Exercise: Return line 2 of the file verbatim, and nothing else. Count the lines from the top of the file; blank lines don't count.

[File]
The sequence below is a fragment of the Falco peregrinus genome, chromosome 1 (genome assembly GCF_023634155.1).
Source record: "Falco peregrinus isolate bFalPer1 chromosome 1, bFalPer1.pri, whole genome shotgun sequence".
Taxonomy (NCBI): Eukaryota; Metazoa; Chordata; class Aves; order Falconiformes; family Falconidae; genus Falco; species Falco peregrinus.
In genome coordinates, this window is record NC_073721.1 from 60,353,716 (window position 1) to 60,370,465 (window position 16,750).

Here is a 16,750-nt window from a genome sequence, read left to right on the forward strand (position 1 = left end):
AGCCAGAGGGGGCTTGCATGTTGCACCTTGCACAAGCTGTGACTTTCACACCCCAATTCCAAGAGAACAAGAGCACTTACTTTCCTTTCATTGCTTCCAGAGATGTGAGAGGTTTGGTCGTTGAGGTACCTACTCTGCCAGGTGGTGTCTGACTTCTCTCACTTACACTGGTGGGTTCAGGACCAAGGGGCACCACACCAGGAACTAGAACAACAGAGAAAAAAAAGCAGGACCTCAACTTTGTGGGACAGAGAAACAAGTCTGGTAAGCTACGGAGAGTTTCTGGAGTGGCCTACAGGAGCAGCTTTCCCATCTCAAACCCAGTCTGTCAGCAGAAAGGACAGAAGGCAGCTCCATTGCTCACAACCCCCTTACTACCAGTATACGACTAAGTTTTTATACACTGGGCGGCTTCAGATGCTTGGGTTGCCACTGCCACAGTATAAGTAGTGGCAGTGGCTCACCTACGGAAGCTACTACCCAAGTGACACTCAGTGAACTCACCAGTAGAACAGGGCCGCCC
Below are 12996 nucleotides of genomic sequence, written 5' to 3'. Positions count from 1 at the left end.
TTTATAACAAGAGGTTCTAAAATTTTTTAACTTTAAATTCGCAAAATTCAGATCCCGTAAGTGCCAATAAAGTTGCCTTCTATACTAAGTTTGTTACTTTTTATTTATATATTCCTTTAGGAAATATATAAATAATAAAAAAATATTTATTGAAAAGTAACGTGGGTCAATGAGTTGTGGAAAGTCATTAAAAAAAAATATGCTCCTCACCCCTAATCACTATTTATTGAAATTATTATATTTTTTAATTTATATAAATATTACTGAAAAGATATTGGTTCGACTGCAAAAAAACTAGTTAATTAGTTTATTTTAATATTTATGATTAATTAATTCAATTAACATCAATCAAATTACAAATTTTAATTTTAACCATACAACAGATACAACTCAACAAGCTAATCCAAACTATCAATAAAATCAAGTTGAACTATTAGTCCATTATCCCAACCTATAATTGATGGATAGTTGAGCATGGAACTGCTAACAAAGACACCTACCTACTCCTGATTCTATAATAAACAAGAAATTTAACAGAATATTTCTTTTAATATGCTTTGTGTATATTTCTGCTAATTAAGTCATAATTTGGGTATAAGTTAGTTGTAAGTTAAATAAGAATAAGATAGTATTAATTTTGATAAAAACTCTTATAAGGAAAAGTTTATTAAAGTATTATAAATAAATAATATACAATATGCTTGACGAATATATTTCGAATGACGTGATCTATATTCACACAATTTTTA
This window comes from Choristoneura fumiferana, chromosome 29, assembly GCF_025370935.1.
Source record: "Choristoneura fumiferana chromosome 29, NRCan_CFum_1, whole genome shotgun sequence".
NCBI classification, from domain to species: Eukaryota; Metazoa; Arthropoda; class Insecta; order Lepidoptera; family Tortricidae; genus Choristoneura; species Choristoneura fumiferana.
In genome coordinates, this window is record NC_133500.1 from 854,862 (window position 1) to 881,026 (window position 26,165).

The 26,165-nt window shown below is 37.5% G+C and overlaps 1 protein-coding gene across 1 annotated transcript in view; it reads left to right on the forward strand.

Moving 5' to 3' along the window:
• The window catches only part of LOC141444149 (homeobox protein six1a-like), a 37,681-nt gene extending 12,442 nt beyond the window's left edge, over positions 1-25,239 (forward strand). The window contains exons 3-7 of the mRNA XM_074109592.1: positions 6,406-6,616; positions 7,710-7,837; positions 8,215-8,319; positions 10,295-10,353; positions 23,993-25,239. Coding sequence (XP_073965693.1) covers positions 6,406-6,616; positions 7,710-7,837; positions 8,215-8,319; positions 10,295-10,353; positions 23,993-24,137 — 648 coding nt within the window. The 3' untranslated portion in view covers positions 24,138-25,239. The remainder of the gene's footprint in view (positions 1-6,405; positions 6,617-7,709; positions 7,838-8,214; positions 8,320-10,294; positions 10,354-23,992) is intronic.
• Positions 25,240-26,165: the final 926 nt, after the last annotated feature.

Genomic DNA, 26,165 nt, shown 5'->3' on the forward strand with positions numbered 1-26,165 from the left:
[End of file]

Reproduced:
Source record: "Falco peregrinus isolate bFalPer1 chromosome 1, bFalPer1.pri, whole genome shotgun sequence".